While Jackson has had years that would have been fun to watch, were they in a Red Sox uniform, those years have by far left us in the dust. With declining peripherals across the board and a park that is poorly tailored for pitchers like him, it would be a better idea to go with in-house options. They would also presumably be cheaper, and that clearly matters a lot to this organization right now.

I’ll keep my own section brief. I actually don’t think the Red Sox should even try to fix the pitching at this point in the season. Anyone you sign is going to take a while to get stretched out unless they’ve been preparing themselves for a mid-season signing. Plus, they have to pass intake (and we saw what happened when Yasiel Puig didn’t), which is not the certainty we typically think of it as. By the time anyone you sign takes the mound, the Red Sox could end up being 5-15 and completely out of the playoff race. With only 60 games, and a team probably needing a .500-ish record to make it in as one of 16 teams, the Red Sox would need to go on a relative tear, at 25-15, which they just have not shown the ability to do. And with the pandemic likely cancelling a few games at bare minimum, the reality is that the Red Sox may have to actually play even better than that (like winning 10 straight games just to get back to .500 in that hypothetical 5-15 situation).

When I spoke to Joe Buck a couple weeks back, he spoke a lot about immediacy, and how a single bad week (or two) can essentially end your season, because of how short the season is this year. I think there’s something to that. Not that I expect the Orioles to be world beaters and win the World Series, but there’s a slightly higher chance of the Orioles making the playoffs than there is of us making them, even to this point in the season. We’ve played over a sixth of the season, and time is running out for us to make a run.

Anybody signed by the Red Sox would have to hit the ground running and be nearly flawless in order to be a positive return on the investment unless they were a young pitcher with control (which quite simply, isn’t on the free agent market at the moment). Trades aren’t terribly likely, because I doubt Chaim Bloom is going to be attempting to move the prospects currently on the 60 man roster for a short-term band-aid. Any trade that is likely is a long-term investment, not a short-term one.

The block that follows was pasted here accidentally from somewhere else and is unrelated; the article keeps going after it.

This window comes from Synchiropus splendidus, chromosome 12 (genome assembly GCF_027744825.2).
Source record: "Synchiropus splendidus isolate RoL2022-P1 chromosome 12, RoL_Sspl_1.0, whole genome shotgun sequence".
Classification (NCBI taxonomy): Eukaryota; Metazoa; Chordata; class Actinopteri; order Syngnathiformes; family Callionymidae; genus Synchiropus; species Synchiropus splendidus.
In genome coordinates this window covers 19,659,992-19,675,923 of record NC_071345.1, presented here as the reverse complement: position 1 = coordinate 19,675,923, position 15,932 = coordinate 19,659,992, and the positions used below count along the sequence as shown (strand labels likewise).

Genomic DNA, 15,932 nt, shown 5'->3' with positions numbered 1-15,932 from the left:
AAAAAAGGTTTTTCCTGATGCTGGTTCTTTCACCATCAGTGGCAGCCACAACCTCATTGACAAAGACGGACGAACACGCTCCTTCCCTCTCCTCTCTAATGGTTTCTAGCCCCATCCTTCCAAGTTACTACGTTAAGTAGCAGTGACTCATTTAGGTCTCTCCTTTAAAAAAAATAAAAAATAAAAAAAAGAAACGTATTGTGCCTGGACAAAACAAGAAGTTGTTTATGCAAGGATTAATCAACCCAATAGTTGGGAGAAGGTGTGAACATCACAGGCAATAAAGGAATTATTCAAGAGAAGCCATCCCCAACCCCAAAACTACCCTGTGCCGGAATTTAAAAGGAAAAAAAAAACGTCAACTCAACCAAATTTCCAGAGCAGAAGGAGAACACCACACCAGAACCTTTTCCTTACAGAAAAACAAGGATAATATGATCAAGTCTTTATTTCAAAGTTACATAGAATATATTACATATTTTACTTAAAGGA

I know what you may be thinking, “do nothing?”. To put it in a single word, yes. I think it would be more beneficial at this juncture for the Red Sox to call up Bryan Mata (who I’ve long been the low man on) and Tanner Houck, among other Red Sox prospects, and see what they’ve got in the tank, in preparation for the 2021 season. If the Red Sox win, great. If they don’t... well, there’s always a chance of a higher draft pick. While they won’t end up with the #1 pick (and thus, dreams of Kumar Rocker fade away), they could still end up in the top 10 selections, and pick up somebody like a Braylon Bishop or Luke Leto.

FanPosts From Around The Site

Soroka’s Injury and the State of Pitching - Scarecrow13 writes a nice long-form piece about how we should probably reevaluate how we think about pitching prospects by taking a hard look at the panned Braves farm system, once overloaded with terrific pitching prospects. It dives into some complex thought processes, and may change your opinion on pitching in general. The game is evolving, and Scarecrow13 is asking the right questions.

GOAT91 Wants to Cancel the Season - While selfishly, he wants the season to go on (and I think that speaks for a lot of people, especially those who don’t watch other sports), GOAT91 thinks it’s time for MLB to probably pull the plug. Rules are being made up as they go, competitive balance is being thrown out of whack, and unless you are a top prospect, odds are you are losing development time anyway. There’s a lot more to digest, and everything is a mess.

See you all on Friday! Halfway home, everyone!